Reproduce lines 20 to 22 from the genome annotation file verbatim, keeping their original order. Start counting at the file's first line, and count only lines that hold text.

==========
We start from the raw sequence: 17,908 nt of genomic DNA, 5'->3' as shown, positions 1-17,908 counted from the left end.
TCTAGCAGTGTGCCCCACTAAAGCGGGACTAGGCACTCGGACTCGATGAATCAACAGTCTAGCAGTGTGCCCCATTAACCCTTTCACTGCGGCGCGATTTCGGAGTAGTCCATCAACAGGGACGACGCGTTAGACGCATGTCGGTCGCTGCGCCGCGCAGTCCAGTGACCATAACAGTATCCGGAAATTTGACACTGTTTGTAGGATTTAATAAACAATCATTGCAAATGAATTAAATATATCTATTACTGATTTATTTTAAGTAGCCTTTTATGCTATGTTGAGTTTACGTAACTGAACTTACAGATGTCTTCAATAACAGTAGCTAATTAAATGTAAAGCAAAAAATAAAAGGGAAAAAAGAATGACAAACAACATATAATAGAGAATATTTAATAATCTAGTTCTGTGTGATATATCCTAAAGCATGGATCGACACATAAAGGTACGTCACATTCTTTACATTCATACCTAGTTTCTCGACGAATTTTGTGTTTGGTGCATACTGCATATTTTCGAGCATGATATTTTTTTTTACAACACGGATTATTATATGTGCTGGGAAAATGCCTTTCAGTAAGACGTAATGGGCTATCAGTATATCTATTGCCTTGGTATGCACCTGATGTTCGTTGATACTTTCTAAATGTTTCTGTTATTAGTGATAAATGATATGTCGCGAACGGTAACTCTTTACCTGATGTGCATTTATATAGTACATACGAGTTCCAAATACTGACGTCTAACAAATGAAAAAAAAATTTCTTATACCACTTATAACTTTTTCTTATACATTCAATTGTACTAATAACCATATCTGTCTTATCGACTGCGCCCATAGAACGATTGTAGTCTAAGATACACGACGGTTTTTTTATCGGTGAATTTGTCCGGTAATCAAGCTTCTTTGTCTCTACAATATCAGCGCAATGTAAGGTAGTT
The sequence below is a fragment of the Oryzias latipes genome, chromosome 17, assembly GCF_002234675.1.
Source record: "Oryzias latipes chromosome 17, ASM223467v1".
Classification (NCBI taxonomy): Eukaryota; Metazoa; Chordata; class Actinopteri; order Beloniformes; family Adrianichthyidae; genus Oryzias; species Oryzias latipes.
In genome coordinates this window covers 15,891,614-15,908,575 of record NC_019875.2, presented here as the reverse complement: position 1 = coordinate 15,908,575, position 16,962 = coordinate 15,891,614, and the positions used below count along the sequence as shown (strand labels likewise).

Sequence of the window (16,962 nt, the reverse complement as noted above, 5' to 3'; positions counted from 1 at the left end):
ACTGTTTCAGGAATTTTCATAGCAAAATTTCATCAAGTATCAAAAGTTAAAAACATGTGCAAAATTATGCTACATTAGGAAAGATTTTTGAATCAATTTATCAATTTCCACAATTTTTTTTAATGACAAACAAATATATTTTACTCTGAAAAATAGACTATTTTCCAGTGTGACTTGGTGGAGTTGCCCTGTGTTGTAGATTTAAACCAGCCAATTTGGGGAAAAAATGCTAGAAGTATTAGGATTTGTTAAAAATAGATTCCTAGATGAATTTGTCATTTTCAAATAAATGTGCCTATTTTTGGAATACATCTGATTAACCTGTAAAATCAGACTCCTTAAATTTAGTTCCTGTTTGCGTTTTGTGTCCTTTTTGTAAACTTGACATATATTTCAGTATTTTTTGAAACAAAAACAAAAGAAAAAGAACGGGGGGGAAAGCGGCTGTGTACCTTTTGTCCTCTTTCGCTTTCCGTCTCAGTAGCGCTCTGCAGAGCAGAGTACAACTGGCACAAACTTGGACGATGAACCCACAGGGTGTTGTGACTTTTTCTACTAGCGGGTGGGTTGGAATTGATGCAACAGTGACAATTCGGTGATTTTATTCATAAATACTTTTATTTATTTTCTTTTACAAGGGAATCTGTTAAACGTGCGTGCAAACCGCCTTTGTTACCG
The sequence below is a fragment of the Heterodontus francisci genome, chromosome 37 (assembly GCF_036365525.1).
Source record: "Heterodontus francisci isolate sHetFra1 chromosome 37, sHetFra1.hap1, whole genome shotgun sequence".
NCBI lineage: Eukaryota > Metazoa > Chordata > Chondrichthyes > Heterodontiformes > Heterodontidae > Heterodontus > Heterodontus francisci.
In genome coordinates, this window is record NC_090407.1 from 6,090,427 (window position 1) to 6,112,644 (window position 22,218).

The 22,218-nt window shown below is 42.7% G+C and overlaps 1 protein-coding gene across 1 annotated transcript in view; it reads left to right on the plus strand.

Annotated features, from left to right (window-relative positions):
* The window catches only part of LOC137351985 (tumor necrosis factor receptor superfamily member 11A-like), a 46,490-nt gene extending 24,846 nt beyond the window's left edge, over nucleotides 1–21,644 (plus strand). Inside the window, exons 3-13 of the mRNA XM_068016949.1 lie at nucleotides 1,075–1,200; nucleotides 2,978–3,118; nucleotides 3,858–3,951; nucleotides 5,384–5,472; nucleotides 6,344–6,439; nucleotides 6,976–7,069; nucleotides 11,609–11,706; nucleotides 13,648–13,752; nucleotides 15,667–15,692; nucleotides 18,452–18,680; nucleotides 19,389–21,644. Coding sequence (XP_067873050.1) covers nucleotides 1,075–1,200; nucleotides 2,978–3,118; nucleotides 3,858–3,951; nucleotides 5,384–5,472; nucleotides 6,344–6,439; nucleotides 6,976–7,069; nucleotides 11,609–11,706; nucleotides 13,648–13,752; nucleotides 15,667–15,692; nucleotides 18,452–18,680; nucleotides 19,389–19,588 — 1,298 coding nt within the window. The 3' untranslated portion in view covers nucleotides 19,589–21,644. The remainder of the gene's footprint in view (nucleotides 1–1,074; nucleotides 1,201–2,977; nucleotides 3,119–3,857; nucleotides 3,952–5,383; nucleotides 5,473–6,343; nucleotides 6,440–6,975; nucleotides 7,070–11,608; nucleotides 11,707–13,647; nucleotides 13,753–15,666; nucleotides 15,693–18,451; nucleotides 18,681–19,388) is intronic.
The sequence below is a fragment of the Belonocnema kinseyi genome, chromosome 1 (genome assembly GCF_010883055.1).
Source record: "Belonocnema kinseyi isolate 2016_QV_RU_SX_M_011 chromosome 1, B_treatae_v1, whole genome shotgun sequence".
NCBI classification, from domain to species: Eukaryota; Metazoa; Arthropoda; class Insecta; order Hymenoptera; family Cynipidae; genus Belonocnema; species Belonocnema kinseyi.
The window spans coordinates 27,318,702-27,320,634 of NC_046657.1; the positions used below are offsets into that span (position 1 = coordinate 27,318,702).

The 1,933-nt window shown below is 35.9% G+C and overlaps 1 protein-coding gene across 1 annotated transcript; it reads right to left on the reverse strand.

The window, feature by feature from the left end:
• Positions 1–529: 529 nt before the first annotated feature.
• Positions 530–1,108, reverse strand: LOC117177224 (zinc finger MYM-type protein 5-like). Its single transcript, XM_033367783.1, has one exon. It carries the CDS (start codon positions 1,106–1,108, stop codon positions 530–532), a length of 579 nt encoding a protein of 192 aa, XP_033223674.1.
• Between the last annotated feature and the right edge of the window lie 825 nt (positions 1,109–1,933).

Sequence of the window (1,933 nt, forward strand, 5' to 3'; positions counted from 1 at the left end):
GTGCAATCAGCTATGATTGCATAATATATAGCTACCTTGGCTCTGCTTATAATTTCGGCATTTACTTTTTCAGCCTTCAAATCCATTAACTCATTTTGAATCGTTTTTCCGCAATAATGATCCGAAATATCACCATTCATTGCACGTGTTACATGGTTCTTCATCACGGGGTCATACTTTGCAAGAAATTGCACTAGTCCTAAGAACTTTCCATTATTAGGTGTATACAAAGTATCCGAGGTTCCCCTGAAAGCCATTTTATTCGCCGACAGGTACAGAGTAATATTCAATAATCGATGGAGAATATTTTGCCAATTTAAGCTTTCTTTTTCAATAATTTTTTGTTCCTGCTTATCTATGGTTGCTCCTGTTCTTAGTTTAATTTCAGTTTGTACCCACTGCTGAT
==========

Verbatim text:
The 1,933-nt window shown below is 35.9% G+C and overlaps 1 protein-coding gene across 1 annotated transcript; it reads right to left on the reverse strand.

The window, feature by feature from the left end:
• Positions 1–529: 529 nt before the first annotated feature.